Over the last five years, our Campaign group SEAS has benchmarked these best-in-class solutions, and even though Britain’s ambitions are greater in scale and more complex, this is a technology-led revolution and the same strategic design principles and technology apply.

There are no real barriers to making this happen now. Procurement delays are a thing of the past if Great British Energy (GBE), or whatever name applies to the new independent system operator, seizes the opportunity to encourage startup British factories, e.g. to manufacture superconducting cables which could carry 10GW of energy in place of the current 2GW. GBE could own the offshore platforms where wind energy is pooled, with an open competition to install the new grid, no longer dependent on a monopolistic National Grid plc. Part of GBE should be an Advanced Design Energy (ADE) infrastructure fast-track unit focused on accelerating the public/private sector partnerships to realise these opportunities without delay. Innovators such as Octopus Energy,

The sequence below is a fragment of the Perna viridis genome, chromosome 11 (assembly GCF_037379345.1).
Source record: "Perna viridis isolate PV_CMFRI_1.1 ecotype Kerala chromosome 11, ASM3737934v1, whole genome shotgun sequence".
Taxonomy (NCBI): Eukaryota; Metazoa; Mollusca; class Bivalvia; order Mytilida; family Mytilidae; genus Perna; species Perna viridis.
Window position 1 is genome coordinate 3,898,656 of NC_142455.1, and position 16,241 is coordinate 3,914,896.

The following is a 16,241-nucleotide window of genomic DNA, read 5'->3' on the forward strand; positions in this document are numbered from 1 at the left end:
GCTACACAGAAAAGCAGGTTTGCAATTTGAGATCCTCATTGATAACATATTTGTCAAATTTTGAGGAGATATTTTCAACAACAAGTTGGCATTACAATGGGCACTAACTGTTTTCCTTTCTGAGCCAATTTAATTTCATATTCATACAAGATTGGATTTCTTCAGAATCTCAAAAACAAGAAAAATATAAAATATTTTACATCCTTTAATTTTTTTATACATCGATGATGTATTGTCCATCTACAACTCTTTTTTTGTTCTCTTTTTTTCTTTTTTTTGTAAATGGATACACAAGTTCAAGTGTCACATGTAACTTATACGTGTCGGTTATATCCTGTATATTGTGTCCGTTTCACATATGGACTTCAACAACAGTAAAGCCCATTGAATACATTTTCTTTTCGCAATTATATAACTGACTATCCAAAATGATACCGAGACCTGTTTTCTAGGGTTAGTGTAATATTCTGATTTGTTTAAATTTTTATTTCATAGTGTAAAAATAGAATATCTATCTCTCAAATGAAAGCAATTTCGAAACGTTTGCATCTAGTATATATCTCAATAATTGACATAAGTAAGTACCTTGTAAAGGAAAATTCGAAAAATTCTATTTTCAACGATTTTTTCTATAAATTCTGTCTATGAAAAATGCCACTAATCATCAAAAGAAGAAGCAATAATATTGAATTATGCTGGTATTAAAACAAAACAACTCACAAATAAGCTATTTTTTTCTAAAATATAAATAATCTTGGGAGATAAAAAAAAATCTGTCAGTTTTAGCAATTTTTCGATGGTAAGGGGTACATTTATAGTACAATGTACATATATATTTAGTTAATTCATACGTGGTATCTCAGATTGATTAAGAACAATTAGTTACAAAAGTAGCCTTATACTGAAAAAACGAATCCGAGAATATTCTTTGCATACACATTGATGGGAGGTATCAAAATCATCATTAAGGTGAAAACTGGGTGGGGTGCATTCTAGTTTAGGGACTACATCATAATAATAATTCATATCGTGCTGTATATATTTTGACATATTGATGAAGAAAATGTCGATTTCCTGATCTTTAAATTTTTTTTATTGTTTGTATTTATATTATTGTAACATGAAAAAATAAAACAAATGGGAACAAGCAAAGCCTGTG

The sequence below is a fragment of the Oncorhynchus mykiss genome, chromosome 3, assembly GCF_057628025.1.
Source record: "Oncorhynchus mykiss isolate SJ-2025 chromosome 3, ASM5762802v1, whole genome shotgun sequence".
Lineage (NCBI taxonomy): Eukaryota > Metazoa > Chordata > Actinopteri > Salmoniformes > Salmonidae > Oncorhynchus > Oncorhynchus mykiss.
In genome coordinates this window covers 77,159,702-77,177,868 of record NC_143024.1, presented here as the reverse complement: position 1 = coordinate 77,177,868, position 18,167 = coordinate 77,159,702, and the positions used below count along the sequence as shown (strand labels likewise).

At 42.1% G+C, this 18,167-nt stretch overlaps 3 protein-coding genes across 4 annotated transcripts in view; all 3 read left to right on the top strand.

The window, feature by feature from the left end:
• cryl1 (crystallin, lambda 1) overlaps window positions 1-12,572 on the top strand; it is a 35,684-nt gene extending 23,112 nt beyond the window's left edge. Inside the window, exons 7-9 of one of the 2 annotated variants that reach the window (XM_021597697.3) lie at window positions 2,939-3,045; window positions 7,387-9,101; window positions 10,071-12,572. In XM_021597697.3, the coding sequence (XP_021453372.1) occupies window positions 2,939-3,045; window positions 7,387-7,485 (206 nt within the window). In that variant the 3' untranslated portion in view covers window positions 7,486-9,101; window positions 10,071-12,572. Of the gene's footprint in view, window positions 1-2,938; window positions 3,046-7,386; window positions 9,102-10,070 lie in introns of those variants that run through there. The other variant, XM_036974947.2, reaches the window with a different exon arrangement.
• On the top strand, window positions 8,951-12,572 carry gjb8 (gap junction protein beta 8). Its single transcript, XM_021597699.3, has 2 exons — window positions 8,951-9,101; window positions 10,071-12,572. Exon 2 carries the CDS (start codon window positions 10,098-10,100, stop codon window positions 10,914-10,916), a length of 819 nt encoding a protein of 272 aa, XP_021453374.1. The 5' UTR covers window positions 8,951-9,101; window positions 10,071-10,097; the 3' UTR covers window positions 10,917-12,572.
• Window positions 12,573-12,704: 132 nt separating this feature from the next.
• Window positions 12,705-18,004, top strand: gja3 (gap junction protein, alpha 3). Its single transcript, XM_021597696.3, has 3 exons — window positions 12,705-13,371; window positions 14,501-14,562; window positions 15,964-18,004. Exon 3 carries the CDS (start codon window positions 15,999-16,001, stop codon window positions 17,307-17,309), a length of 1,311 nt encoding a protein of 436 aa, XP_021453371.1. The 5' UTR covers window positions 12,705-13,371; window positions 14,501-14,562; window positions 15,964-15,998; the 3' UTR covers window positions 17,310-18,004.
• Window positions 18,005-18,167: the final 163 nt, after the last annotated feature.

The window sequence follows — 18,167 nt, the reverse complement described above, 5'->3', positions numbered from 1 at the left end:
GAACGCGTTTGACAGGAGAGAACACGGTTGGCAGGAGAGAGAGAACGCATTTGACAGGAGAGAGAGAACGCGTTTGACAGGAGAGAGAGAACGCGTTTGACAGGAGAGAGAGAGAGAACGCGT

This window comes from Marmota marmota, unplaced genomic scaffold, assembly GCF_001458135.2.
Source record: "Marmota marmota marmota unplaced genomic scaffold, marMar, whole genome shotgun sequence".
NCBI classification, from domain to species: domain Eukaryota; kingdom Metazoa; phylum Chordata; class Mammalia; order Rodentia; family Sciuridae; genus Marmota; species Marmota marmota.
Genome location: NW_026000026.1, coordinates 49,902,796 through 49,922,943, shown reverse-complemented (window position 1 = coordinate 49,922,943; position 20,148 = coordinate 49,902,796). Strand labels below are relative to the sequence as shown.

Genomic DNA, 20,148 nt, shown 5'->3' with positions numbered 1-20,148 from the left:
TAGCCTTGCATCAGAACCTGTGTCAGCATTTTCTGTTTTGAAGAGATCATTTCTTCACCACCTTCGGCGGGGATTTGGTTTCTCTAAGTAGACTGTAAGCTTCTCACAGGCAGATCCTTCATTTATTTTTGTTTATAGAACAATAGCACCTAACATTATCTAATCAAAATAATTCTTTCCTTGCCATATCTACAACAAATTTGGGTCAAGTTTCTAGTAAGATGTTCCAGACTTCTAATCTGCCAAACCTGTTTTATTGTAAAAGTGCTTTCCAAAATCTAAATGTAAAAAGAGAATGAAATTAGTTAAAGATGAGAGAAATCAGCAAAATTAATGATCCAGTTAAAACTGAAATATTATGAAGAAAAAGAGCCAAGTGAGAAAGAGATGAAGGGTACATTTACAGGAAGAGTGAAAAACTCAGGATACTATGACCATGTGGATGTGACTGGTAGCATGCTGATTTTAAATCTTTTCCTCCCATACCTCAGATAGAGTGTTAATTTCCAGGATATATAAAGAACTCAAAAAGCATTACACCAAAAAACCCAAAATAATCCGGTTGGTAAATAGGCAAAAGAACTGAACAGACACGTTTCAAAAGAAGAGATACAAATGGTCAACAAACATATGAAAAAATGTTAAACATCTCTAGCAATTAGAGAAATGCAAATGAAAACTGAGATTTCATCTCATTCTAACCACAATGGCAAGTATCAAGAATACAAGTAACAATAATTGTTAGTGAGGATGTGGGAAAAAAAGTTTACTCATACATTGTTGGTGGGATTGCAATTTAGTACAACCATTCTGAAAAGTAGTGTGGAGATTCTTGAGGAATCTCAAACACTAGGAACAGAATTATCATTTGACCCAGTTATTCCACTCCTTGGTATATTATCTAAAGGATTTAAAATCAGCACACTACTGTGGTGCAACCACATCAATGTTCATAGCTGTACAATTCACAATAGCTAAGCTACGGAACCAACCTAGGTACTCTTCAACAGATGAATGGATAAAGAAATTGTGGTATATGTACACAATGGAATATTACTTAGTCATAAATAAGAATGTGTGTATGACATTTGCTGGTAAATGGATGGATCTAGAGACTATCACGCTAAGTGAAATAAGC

Siemens Energy, Hitachi OceaniQ and Semco Maritime should be welcomed to the table.

  • This is Britain’s Winning Solution.National Grid plc has pushed misleading cost estimates across the media stating that these systems cost four times more. This is comparing apples with pears. They are simplistically comparing the price of pylons versus subsea cables. They do not include other developers’ costs associated with transporting energy from wind farms to where it connects to the onshore grid. Nor do they compare the total cost of their current plans versus a flexible grid over a 20 year+ usage period. Long term planning must now be the imperative. As any Energy Economist knows, the overall cost of offshore platforms and subsea cables is cheaper than the current plans. Let’s explode this mythology once and for all.